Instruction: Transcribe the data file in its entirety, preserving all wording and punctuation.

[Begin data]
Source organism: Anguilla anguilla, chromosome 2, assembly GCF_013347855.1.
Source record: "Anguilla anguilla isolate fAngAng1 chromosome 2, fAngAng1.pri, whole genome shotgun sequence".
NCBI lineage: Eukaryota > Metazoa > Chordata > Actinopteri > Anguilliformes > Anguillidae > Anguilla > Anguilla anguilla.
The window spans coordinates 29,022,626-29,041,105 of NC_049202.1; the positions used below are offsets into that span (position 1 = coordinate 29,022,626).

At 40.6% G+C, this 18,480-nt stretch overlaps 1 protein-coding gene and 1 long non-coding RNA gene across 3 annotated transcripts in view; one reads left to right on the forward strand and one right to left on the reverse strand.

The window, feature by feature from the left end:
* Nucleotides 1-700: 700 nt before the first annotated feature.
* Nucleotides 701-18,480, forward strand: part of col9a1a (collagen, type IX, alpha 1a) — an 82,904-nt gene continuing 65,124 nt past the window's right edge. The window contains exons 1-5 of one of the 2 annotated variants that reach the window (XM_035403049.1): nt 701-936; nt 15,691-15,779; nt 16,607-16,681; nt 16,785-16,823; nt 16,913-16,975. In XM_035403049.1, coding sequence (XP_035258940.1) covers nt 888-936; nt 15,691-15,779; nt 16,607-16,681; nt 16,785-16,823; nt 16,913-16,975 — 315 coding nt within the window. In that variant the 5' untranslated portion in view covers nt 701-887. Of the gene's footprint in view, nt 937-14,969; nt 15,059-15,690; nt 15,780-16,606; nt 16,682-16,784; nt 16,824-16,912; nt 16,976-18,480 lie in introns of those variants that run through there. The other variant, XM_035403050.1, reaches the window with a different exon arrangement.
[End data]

Source organism: Anguilla anguilla, chromosome 2, assembly GCF_013347855.1.
Source record: "Anguilla anguilla isolate fAngAng1 chromosome 2, fAngAng1.pri, whole genome shotgun sequence".
NCBI lineage: Eukaryota > Metazoa > Chordata > Actinopteri > Anguilliformes > Anguillidae > Anguilla > Anguilla anguilla.
The window spans coordinates 29,022,626-29,041,105 of NC_049202.1; the positions used below are offsets into that span (position 1 = coordinate 29,022,626).

At 40.6% G+C, this 18,480-nt stretch overlaps 1 protein-coding gene and 1 long non-coding RNA gene across 3 annotated transcripts in view; one reads left to right on the forward strand and one right to left on the reverse strand.

The window, feature by feature from the left end:
* Nucleotides 1-700: 700 nt before the first annotated feature.
* Nucleotides 701-18,480, forward strand: part of col9a1a (collagen, type IX, alpha 1a) — an 82,904-nt gene continuing 65,124 nt past the window's right edge. The window contains exons 1-5 of one of the 2 annotated variants that reach the window (XM_035403049.1): nt 701-936; nt 15,691-15,779; nt 16,607-16,681; nt 16,785-16,823; nt 16,913-16,975. In XM_035403049.1, coding sequence (XP_035258940.1) covers nt 888-936; nt 15,691-15,779; nt 16,607-16,681; nt 16,785-16,823; nt 16,913-16,975 — 315 coding nt within the window. In that variant the 5' untranslated portion in view covers nt 701-887. Of the gene's footprint in view, nt 937-14,969; nt 15,059-15,690; nt 15,780-16,606; nt 16,682-16,784; nt 16,824-16,912; nt 16,976-18,480 lie in introns of those variants that run through there. The other variant, XM_035403050.1, reaches the window with a different exon arrangement.